Every documentation tool has a built in information design bias. When you choose a tool, be it FrameMaker, DITA, AuthorIt, a WIKI, or SPFE, you are implicitly choosing an approach to information design. If you don’t understand and accept the design implications of your tool choice, as many people do not, you are setting yourself up for expense, frustration, and disappointment.
I suspect that most of us underestimate how much our tools affect our design. Design is always a matter of balancing the desirable with the practical. Want a car the can pull 1G in the corners, do zero to 60 in 4 seconds, gets 60 mpg, and can carry 12 passengers in comfort? Well, you can’t have one. As desirable as all these characteristics might be, we don’t have the tools to build something that fulfills them all. We bend our design to the capability of our tools.
Since most tech pubs folk have been using Desktop Publishing and/or Word Processing tools for the last 25 years, they have naturally, if tacitly, adapted their information design and their presentation and formatting design, to the strengths and weaknesses of those tools. We have been doing this for so long that we seldom recognize or think about the constraints as being imposed by the tool anymore, we simply design with a tacit understanding of what kinds of designs are feasible to execute and which are not.
We seldom recognize, therefore, how much our accustomed tools have influenced our design philosophy. It no longer appears to us as an adaptation to the limits of tools, but simply as an established best practice in design.
When we move to a new tool, therefore, we often expect to keep the same information design and the same presentation and formatting style as we had with the old tool. In many cases, maintenance of the current design is written into the business requirements that we take to market when we purchase a new system.
Herein lies much of the grief, anguish, and expense that so many companies experience when they switch tools.
I was talking the other day to a career tech writer who I have known for many years. The company he works for has adopted DITA, but is refusing to adopt their information design to the DITA model, which is causing him much frustration. The company refuses to use DITA conventions such as the short description element in the way that they were intended to be used because, they say, that is not the way they do things. Yet if you don’t do things the DITA way, you have to expend a lot of effort to make DITA behave differently.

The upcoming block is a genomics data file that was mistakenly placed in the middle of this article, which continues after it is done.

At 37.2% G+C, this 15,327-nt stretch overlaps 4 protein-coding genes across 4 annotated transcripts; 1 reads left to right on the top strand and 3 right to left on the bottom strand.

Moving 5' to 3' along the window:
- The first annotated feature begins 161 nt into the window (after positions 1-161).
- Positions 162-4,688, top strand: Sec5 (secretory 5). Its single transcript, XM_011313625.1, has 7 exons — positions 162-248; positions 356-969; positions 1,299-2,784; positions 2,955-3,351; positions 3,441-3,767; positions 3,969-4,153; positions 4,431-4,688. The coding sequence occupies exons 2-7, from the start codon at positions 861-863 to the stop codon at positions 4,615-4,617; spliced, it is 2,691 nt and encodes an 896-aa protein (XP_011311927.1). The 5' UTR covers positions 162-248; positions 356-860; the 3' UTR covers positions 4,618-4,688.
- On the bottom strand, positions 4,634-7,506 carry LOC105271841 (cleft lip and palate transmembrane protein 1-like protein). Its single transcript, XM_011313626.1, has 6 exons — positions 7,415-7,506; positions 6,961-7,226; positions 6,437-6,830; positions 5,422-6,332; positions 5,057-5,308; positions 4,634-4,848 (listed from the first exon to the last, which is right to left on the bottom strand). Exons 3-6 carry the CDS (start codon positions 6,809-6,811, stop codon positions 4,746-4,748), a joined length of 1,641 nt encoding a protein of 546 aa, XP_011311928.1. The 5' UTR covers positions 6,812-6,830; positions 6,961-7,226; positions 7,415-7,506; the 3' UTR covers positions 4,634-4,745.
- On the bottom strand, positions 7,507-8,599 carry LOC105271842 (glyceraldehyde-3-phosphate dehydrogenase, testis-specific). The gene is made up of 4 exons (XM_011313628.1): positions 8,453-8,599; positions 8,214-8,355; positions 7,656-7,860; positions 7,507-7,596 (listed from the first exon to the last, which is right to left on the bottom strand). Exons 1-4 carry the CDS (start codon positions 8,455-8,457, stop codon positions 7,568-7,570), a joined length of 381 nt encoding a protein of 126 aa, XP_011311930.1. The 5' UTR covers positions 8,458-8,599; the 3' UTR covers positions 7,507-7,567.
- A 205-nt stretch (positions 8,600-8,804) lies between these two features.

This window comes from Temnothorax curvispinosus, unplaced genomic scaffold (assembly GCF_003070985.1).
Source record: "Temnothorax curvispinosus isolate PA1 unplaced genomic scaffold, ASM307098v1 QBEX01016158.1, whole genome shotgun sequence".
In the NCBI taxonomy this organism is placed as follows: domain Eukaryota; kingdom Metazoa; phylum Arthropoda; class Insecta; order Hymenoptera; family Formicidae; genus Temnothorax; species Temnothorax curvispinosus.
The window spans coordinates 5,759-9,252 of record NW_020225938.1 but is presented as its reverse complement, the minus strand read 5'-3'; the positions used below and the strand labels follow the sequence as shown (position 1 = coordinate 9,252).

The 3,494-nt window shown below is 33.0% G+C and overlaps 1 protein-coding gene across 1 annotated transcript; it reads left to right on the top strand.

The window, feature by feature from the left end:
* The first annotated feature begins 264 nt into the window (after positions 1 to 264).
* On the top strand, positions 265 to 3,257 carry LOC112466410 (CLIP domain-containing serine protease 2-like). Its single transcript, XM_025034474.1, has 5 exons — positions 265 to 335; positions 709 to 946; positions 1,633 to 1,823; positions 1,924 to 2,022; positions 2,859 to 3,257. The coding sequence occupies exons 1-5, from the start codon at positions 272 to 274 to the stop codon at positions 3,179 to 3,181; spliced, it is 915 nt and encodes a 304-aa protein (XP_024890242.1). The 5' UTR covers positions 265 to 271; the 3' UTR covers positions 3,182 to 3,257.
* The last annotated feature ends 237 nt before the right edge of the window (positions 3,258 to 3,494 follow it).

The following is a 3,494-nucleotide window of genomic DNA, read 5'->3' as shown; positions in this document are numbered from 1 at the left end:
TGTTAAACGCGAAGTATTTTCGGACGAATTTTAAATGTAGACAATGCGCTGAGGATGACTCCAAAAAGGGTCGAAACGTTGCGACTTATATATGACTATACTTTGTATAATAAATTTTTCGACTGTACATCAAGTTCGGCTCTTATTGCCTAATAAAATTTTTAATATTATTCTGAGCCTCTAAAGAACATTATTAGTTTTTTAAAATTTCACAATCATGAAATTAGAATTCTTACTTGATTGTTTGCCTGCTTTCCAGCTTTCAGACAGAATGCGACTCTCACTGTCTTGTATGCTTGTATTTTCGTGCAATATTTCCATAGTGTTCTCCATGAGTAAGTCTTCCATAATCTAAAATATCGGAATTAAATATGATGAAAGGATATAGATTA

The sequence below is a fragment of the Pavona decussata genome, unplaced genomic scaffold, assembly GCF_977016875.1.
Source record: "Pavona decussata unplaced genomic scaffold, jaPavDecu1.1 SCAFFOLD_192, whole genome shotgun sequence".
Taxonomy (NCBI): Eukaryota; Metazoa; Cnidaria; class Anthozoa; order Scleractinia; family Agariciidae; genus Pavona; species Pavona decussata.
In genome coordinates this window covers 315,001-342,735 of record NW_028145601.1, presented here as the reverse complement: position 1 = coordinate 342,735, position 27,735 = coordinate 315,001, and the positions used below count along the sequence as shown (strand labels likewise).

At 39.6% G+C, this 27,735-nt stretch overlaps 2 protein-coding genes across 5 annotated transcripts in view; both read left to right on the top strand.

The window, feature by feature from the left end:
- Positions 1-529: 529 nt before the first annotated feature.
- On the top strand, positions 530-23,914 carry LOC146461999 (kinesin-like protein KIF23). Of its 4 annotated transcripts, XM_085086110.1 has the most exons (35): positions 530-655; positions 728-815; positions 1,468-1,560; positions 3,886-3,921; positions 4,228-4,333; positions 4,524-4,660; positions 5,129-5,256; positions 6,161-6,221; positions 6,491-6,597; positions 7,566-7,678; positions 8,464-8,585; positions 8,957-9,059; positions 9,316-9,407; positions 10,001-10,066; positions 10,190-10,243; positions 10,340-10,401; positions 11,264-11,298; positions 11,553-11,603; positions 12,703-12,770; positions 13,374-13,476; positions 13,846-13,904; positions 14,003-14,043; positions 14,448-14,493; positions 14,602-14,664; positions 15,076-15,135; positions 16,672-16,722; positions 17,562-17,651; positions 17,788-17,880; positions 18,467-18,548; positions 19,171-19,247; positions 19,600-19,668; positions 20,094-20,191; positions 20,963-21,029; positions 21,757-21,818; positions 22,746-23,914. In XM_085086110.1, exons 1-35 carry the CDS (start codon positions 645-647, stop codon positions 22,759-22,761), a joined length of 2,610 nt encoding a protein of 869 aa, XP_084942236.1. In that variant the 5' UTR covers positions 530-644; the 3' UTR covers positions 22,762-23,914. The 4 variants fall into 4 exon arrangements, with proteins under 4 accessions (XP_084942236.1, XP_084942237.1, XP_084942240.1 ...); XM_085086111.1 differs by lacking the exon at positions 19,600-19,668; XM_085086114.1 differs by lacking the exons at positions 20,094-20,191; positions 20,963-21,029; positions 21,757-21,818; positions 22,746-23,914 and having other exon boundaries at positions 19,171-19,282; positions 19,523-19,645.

Many people adopt DITA because they believe the promise of reuse it offers, or because they have become convinced that XML is the future and DITA appears to provide a easy route to XML (this is something of an illusion, as the DITA package makes it look easier than it really is). They often don’t realize that DITA has some very specific information design principles build into its DNA. (Not everyone misses this, of course; some people adopt DITA specifically because they like these principles).
Two major factors influenced the design DNA of DITA. One is Horn’s information mapping, of which DITA implements a simplified variant, and the fact that DITA was originally created to develop online help systems. The result is that DITA strongly favors the kind of information design that I have dubbed Frankenbooks: deeply nested hierarchies of topics which may or may not make sense independently of the parent and sibling topics in which they are embedded.
By now it is possible to recognize the DITA look in a doc set. The surest sign is the brief topics, sparsely linked, with links at the bottom pointing you to the previous, next, and parent topics. Frankenbooks are in DITA’s DNA.
Similarly, many people choose wikis because of their ease of use, and their ability to greatly expand the number of people who can contribute to the documentation set. But wikis have an information design bias in their DNA as well. Wikis favor Every Page is Page One topics; topics that are self sufficient, stand alone, and richly linked to related topics, but without any sense of next, previous, or parent. Every Page is Page One is in wiki DNA (and SPFE DNA) the way long documents are in Frame’s DNA, and Frankenbooks are in DITA’s DNA.
Of course, this does not mean that you cannot reproduce your existing design in any of these tools. You could write books in a wiki or Every Page is Page One topics in Frame. But you will be fighting the tool every step of the way.
Worse, in attempting to force your old design principles on the new tool, you may compromise its effectiveness and lose much of the efficiency you originally bought it for. This is important to understand, because the design principles built into the tools DNA, and the particular kinds of production efficiencies it provides, are not incidental to each other; they are intimately and inextricably tied together.